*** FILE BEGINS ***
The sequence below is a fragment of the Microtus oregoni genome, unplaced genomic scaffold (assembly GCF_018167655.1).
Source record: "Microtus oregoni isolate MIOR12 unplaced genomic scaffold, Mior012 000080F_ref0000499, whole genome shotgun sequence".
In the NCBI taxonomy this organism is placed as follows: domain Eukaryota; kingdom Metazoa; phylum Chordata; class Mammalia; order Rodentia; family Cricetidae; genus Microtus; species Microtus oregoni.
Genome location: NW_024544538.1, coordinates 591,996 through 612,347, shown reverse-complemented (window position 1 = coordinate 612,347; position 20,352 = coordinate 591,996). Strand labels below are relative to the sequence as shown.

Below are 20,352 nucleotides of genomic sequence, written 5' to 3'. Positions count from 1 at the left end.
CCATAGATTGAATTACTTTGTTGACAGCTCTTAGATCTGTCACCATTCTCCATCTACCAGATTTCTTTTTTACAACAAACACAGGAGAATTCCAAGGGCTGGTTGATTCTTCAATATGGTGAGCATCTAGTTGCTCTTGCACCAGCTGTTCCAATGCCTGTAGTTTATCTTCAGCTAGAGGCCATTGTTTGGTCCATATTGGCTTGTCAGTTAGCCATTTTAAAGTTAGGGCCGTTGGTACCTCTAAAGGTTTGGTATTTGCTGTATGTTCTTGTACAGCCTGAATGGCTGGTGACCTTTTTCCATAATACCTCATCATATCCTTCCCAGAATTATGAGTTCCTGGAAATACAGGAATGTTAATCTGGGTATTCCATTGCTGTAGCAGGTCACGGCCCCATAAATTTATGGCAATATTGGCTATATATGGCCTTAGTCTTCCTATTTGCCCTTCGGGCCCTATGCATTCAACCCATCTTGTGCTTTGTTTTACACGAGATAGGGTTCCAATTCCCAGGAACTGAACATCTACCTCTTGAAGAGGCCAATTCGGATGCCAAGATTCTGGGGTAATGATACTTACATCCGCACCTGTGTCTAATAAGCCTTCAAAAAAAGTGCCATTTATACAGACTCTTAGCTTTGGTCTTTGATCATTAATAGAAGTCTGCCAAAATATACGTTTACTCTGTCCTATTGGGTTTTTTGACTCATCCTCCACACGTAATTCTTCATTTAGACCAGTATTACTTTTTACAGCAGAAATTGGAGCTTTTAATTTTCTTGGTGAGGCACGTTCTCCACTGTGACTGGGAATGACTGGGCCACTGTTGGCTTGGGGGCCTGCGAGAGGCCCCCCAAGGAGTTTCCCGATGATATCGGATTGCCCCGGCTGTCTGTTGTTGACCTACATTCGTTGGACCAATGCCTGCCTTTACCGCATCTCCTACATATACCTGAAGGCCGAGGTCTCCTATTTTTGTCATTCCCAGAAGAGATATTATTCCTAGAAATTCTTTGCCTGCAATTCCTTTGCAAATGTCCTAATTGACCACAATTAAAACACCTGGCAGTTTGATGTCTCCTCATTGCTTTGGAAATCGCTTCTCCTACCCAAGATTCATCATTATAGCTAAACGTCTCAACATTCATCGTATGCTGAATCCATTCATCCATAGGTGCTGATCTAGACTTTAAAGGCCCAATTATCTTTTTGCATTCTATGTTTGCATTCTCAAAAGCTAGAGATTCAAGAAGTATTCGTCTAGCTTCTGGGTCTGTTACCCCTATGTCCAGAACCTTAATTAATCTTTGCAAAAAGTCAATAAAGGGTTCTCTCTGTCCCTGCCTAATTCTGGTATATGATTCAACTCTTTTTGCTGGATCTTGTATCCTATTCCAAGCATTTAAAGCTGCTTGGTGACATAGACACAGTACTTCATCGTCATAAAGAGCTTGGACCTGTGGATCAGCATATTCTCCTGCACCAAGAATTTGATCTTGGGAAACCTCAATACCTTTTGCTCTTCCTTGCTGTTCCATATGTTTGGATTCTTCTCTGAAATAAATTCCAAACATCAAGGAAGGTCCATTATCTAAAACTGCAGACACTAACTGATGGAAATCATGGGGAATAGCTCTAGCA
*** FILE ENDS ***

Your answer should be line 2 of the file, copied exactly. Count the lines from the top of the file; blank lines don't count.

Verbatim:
Source record: "Microtus oregoni isolate MIOR12 unplaced genomic scaffold, Mior012 000080F_ref0000499, whole genome shotgun sequence".